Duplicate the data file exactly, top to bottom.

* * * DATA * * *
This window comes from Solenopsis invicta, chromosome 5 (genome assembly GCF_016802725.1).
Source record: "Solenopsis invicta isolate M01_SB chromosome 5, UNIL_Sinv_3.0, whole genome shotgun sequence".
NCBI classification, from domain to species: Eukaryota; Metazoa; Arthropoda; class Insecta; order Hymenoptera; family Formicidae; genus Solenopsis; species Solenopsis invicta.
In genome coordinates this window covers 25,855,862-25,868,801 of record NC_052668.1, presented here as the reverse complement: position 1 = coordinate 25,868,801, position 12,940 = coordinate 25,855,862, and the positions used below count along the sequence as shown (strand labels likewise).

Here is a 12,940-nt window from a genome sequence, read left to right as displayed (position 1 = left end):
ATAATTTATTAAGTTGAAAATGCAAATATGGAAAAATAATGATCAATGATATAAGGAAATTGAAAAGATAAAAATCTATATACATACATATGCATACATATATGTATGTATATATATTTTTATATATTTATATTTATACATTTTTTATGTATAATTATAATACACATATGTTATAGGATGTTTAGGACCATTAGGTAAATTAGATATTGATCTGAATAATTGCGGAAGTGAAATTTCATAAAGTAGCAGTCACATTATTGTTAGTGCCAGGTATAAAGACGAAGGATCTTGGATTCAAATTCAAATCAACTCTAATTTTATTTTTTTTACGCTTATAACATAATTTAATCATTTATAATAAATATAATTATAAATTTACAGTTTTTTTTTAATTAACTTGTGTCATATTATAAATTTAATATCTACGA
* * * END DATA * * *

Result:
This window comes from Solenopsis invicta, chromosome 5 (genome assembly GCF_016802725.1).
Source record: "Solenopsis invicta isolate M01_SB chromosome 5, UNIL_Sinv_3.0, whole genome shotgun sequence".
NCBI classification, from domain to species: Eukaryota; Metazoa; Arthropoda; class Insecta; order Hymenoptera; family Formicidae; genus Solenopsis; species Solenopsis invicta.
In genome coordinates this window covers 25,855,862-25,868,801 of record NC_052668.1, presented here as the reverse complement: position 1 = coordinate 25,868,801, position 12,940 = coordinate 25,855,862, and the positions used below count along the sequence as shown (strand labels likewise).

Here is a 12,940-nt window from a genome sequence, read left to right as displayed (position 1 = left end):
ATAATTTATTAAGTTGAAAATGCAAATATGGAAAAATAATGATCAATGATATAAGGAAATTGAAAAGATAAAAATCTATATACATACATATGCATACATATATGTATGTATATATATTTTTATATATTTATATTTATACATTTTTTATGTATAATTATAATACACATATGTTATAGGATGTTTAGGACCATTAGGTAAATTAGATATTGATCTGAATAATTGCGGAAGTGAAATTTCATAAAGTAGCAGTCACATTATTGTTAGTGCCAGGTATAAAGACGAAGGATCTTGGATTCAAATTCAAATCAACTCTAATTTTATTTTTTTTACGCTTATAACATAATTTAATCATTTATAATAAATATAATTATAAATTTACAGTTTTTTTTTAATTAACTTGTGTCATATTATAAATTTAATATCTACGA